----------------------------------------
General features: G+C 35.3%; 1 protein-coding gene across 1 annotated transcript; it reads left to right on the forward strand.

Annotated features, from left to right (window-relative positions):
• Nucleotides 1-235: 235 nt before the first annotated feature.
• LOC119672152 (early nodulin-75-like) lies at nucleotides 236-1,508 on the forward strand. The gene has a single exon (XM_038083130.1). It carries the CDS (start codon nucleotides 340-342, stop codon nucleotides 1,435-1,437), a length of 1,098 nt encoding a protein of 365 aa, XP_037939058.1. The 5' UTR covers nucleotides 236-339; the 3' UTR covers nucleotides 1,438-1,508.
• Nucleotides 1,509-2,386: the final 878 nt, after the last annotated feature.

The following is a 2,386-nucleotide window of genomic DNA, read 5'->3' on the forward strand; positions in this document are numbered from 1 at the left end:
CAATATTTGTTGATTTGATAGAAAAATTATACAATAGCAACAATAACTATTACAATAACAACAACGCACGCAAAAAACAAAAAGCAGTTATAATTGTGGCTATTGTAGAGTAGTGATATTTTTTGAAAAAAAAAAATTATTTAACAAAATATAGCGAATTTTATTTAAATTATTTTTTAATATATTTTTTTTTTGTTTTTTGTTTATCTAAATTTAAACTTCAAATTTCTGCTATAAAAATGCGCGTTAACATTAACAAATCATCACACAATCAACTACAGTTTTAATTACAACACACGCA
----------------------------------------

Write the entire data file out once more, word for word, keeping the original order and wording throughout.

General features: G+C 35.3%; 1 protein-coding gene across 1 annotated transcript; it reads left to right on the forward strand.

Annotated features, from left to right (window-relative positions):
• Nucleotides 1-235: 235 nt before the first annotated feature.
• LOC119672152 (early nodulin-75-like) lies at nucleotides 236-1,508 on the forward strand. The gene has a single exon (XM_038083130.1). It carries the CDS (start codon nucleotides 340-342, stop codon nucleotides 1,435-1,437), a length of 1,098 nt encoding a protein of 365 aa, XP_037939058.1. The 5' UTR covers nucleotides 236-339; the 3' UTR covers nucleotides 1,438-1,508.
• Nucleotides 1,509-2,386: the final 878 nt, after the last annotated feature.

The following is a 2,386-nucleotide window of genomic DNA, read 5'->3' on the forward strand; positions in this document are numbered from 1 at the left end:
CAATATTTGTTGATTTGATAGAAAAATTATACAATAGCAACAATAACTATTACAATAACAACAACGCACGCAAAAAACAAAAAGCAGTTATAATTGTGGCTATTGTAGAGTAGTGATATTTTTTGAAAAAAAAAAATTATTTAACAAAATATAGCGAATTTTATTTAAATTATTTTTTAATATATTTTTTTTTTGTTTTTTGTTTATCTAAATTTAAACTTCAAATTTCTGCTATAAAAATGCGCGTTAACATTAACAAATCATCACACAATCAACTACAGTTTTAATTACAACACACGCA